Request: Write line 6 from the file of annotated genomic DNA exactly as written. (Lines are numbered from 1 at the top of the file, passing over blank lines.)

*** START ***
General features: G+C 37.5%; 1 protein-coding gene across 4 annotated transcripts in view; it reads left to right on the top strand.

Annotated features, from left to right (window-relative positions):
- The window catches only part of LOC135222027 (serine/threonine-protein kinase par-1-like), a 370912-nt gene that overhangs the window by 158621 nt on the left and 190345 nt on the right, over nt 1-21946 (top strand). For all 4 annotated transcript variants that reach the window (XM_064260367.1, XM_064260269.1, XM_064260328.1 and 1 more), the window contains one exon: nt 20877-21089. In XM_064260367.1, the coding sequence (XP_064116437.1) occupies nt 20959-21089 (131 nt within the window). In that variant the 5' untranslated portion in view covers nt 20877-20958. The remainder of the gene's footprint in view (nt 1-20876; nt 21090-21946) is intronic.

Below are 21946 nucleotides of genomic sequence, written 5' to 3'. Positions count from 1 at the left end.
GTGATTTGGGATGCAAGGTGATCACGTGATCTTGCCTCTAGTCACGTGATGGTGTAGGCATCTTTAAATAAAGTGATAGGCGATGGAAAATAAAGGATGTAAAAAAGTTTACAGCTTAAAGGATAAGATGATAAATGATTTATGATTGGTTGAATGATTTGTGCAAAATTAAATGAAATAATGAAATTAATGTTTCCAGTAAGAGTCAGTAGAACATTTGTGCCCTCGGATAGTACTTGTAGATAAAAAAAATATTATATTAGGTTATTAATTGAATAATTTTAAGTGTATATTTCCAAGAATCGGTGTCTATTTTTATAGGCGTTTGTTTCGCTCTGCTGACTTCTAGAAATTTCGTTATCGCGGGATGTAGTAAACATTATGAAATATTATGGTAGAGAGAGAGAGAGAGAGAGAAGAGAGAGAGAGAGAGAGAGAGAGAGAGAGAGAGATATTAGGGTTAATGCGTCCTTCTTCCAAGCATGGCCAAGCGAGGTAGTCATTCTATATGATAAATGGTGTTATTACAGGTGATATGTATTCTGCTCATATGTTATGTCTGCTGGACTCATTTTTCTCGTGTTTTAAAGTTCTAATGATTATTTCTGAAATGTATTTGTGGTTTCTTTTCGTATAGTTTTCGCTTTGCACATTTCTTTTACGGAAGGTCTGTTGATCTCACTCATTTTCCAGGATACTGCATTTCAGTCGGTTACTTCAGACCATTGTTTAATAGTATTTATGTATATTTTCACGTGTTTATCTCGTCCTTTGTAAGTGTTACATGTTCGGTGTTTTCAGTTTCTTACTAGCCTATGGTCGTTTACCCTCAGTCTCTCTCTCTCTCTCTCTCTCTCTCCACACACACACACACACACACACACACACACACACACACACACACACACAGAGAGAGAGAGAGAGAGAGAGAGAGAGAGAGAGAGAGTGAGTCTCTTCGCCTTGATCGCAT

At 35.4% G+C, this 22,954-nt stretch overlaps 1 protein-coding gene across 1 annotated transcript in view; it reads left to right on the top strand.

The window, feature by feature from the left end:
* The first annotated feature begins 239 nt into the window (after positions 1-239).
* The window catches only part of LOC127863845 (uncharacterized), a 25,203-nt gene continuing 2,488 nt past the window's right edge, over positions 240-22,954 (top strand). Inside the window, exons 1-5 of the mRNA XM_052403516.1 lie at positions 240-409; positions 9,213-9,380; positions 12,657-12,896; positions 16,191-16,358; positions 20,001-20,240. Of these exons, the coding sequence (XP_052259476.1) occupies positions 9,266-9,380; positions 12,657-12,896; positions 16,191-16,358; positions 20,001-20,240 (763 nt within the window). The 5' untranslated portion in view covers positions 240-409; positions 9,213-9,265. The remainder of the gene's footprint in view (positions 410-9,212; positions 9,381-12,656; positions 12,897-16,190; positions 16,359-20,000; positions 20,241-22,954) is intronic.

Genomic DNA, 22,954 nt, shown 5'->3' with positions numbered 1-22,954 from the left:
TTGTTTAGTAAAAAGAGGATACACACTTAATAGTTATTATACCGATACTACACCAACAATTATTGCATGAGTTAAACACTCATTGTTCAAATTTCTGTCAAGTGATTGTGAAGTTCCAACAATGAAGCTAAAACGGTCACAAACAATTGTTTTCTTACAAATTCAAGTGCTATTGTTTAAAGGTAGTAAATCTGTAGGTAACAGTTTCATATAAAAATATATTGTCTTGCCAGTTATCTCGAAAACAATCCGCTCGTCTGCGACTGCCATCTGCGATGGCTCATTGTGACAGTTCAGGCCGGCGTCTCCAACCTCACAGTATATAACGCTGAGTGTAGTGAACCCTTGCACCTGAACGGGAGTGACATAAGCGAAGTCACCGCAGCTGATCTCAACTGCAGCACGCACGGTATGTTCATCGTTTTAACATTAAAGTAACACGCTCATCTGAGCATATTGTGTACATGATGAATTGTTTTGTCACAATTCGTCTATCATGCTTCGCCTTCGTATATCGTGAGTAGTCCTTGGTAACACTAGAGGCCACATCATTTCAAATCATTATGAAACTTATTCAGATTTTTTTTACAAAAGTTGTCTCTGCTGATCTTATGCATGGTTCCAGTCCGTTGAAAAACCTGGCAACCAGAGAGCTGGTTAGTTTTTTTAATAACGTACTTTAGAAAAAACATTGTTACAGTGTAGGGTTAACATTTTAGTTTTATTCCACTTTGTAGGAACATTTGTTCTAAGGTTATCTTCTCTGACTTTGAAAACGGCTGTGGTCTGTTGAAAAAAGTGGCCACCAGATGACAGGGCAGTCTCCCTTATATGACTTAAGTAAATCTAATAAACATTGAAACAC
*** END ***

At 35.4% G+C, this 22,954-nt stretch overlaps 1 protein-coding gene across 1 annotated transcript in view; it reads left to right on the top strand.